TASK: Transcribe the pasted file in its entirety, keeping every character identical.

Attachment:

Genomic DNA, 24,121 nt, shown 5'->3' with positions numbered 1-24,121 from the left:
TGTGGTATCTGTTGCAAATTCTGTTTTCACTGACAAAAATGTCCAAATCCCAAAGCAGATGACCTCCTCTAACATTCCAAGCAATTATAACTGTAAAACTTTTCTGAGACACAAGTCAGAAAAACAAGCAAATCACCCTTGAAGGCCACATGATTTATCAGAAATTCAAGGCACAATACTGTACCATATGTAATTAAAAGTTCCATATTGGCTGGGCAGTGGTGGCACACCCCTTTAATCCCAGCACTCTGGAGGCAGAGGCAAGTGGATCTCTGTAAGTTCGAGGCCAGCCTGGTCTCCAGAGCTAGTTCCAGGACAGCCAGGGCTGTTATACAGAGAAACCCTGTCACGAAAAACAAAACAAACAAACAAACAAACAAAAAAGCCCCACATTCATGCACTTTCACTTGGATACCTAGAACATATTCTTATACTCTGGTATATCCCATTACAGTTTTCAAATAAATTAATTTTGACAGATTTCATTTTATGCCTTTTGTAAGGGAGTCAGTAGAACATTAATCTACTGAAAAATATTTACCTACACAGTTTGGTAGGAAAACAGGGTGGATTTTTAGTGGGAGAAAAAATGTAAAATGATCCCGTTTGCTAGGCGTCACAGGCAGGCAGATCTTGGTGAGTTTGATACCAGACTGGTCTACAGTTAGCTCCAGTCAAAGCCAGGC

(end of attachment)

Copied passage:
Genomic DNA, 24,121 nt, shown 5'->3' with positions numbered 1-24,121 from the left:
TGTGGTATCTGTTGCAAATTCTGTTTTCACTGACAAAAATGTCCAAATCCCAAAGCAGATGACCTCCTCTAACATTCCAAGCAATTATAACTGTAAAACTTTTCTGAGACACAAGTCAGAAAAACAAGCAAATCACCCTTGAAGGCCACATGATTTATCAGAAATTCAAGGCACAATACTGTACCATATGTAATTAAAAGTTCCATATTGGCTGGGCAGTGGTGGCACACCCCTTTAATCCCAGCACTCTGGAGGCAGAGGCAAGTGGATCTCTGTAAGTTCGAGGCCAGCCTGGTCTCCAGAGCTAGTTCCAGGACAGCCAGGGCTGTTATACAGAGAAACCCTGTCACGAAAAACAAAACAAACAAACAAACAAACAAAAAAGCCCCACATTCATGCACTTTCACTTGGATACCTAGAACATATTCTTATACTCTGGTATATCCCATTACAGTTTTCAAATAAATTAATTTTGACAGATTTCATTTTATGCCTTTTGTAAGGGAGTCAGTAGAACATTAATCTACTGAAAAATATTTACCTACACAGTTTGGTAGGAAAACAGGGTGGATTTTTAGTGGGAGAAAAAATGTAAAATGATCCCGTTTGCTAGGCGTCACAGGCAGGCAGATCTTGGTGAGTTTGATACCAGACTGGTCTACAGTTAGCTCCAGTCAAAGCCAGGC